In a broad sense, a “short sale” is any sale in which the proceeds are insufficient to cover the cost of closing the sale. This definition of short sale focuses attention on the problem with such sales: the seller’s lack of money at the closing table. In a short sale, the seller is said to be “upside down.”
In a short sale something has to give or the deal cannot close for want of clear title. The seller is going to have to put money into the sale, or transaction costs have to be reduced (e.g. commissions), or one or more creditors agree to reduce debt or some combination of these things has to happen. Debt reduction by the mortgage holder is what is usually meant when real estate agents talk about doing a “short sale.” Doing a “short sale” sounds simple. It is not.
What follows is an explanation of the process involved. It begins with Do the Numbers so you, your client and eventually the lender will understand the exact financial situation. Part of doing a short sale is having a serious Talk with the Client about their financial condition. Once you have the numbers and know your client’s financial condition, you can Contact the Lender, Market the Property, Write the Deal and, finally, Get Paid.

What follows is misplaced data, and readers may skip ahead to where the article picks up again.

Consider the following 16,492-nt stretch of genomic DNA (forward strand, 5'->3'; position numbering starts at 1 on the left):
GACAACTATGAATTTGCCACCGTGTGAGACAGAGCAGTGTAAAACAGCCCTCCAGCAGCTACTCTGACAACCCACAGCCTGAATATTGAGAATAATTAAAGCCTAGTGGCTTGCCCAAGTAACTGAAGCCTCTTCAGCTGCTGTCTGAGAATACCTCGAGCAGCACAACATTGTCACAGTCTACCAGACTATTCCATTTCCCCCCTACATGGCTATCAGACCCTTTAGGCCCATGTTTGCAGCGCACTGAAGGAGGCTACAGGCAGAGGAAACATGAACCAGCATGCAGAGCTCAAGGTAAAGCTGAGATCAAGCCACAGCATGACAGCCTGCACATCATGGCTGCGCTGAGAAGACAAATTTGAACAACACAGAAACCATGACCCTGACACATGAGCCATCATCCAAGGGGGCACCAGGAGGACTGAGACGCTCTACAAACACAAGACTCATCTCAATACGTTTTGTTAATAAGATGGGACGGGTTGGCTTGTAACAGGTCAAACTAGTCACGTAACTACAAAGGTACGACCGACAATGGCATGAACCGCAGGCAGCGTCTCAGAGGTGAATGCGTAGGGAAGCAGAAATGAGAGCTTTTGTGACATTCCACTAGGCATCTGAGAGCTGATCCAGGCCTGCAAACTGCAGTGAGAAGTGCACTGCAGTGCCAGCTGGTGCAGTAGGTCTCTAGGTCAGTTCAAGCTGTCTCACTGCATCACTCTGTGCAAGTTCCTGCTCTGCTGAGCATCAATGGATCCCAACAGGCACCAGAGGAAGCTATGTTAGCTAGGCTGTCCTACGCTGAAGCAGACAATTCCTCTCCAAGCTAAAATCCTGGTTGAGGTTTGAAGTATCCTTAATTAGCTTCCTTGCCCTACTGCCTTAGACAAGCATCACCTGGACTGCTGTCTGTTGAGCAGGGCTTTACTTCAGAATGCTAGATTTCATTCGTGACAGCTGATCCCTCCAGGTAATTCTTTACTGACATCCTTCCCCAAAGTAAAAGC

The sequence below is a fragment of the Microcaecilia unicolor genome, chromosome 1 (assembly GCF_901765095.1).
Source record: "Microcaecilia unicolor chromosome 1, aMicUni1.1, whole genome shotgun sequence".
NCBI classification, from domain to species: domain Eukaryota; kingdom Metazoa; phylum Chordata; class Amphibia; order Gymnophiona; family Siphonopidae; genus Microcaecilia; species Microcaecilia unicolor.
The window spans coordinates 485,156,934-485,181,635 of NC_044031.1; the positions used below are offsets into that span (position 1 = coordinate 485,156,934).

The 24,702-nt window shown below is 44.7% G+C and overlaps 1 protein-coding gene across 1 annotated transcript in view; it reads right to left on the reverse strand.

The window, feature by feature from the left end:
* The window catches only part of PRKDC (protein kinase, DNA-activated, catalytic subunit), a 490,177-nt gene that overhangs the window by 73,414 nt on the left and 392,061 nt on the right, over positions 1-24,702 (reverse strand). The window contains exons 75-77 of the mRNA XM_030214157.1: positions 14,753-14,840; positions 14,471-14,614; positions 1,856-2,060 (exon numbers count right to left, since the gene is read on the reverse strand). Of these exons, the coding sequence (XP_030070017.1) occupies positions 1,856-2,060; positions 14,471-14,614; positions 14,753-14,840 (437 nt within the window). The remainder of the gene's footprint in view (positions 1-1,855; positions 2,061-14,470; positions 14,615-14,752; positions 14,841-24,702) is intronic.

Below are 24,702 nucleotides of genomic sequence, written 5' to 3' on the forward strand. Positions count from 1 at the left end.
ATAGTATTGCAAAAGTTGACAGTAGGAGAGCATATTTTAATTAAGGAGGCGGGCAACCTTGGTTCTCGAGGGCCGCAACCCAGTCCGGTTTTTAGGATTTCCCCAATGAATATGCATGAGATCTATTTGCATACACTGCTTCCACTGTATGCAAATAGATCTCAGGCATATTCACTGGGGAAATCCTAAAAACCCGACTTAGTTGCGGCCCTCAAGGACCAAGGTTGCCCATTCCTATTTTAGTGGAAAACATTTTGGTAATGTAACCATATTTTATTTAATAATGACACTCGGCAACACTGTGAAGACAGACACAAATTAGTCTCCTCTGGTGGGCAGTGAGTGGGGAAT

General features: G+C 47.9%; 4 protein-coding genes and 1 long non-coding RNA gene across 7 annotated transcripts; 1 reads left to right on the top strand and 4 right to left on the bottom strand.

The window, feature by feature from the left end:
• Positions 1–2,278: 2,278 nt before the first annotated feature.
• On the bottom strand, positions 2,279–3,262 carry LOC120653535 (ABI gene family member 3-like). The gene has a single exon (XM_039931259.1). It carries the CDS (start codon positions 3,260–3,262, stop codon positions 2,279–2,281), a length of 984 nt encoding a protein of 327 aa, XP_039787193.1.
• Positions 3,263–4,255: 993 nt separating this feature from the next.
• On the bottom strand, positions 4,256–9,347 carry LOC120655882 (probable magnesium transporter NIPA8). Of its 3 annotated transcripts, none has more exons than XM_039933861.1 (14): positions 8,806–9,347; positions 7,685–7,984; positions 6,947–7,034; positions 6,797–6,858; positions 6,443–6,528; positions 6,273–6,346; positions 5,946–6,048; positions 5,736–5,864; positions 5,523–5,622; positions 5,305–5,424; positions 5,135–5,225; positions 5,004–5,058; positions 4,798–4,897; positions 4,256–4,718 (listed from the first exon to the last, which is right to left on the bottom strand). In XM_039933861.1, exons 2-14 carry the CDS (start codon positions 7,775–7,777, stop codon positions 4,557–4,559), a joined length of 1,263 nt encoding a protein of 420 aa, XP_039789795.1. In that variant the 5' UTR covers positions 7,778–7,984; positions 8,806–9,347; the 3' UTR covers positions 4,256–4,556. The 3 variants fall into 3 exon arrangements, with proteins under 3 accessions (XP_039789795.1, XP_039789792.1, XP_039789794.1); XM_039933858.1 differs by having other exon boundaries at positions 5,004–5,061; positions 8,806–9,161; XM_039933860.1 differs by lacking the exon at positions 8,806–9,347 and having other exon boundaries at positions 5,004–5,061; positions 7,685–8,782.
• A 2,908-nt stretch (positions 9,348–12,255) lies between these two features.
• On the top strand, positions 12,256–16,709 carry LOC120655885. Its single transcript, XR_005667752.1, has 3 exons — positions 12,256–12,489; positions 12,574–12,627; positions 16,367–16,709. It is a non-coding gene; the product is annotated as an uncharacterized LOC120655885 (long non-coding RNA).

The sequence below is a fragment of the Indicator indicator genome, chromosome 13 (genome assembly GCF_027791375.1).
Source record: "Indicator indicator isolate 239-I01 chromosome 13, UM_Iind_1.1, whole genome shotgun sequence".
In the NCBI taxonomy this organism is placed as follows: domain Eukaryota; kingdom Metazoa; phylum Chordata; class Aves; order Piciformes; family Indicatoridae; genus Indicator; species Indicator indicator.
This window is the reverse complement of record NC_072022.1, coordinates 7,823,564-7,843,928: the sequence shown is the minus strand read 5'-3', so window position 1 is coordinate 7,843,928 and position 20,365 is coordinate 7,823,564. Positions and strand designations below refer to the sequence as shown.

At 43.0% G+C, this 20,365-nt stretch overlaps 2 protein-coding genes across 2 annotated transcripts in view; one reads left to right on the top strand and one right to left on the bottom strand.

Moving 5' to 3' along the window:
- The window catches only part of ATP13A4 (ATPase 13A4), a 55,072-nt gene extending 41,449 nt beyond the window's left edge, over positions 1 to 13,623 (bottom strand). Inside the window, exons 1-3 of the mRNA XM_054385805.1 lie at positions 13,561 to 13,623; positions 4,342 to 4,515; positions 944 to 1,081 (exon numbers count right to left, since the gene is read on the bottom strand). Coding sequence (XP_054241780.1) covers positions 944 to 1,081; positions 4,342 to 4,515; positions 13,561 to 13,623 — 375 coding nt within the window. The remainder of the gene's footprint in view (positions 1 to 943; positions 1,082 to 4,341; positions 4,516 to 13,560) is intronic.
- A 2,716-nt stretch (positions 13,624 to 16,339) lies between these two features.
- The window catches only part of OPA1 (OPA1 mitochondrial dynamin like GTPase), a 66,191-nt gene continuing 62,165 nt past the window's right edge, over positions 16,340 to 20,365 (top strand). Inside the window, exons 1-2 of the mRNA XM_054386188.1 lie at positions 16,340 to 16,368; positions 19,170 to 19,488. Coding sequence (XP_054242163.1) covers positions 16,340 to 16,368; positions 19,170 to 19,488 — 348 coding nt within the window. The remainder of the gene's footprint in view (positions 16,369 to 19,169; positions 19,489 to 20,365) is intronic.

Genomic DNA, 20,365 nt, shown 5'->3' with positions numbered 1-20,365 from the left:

Short sales are driven by the threat of foreclosure. Most lenders will not consider a short sale until foreclosure has become a real possibility. That means missed payments and financial distress. Foreclosure also drives short sales because lenders, as a rule, will consider a short sale only when they will make more on the short sale than they would make in a foreclosure. Click here for an explanation of Oregon foreclosure laws.
Agents sometimes consider a short sale for the first time when the seller accepts an offer that will not generate enough money to clear title. This is an extremely poor practice. If the seller has not missed any payments, and is not otherwise in serious financial distress, the lender is probably not going to be interested in a short sale. Lenders are simply not interested in protecting the seller’s other assets or, for that matter, real estate commissions and other closing costs.
What lenders want to know in a short sale situation is what business people always want to know: what’s in it for me? Do not make the mistake of approaching a lender with what is in it for the seller, the buyer or for you. Instead, to be successful in a short sale situation, you must be prepared to show the lender that approving this sale at this time for this amount of money is in their best interests. To do that, you have to know the numbers.
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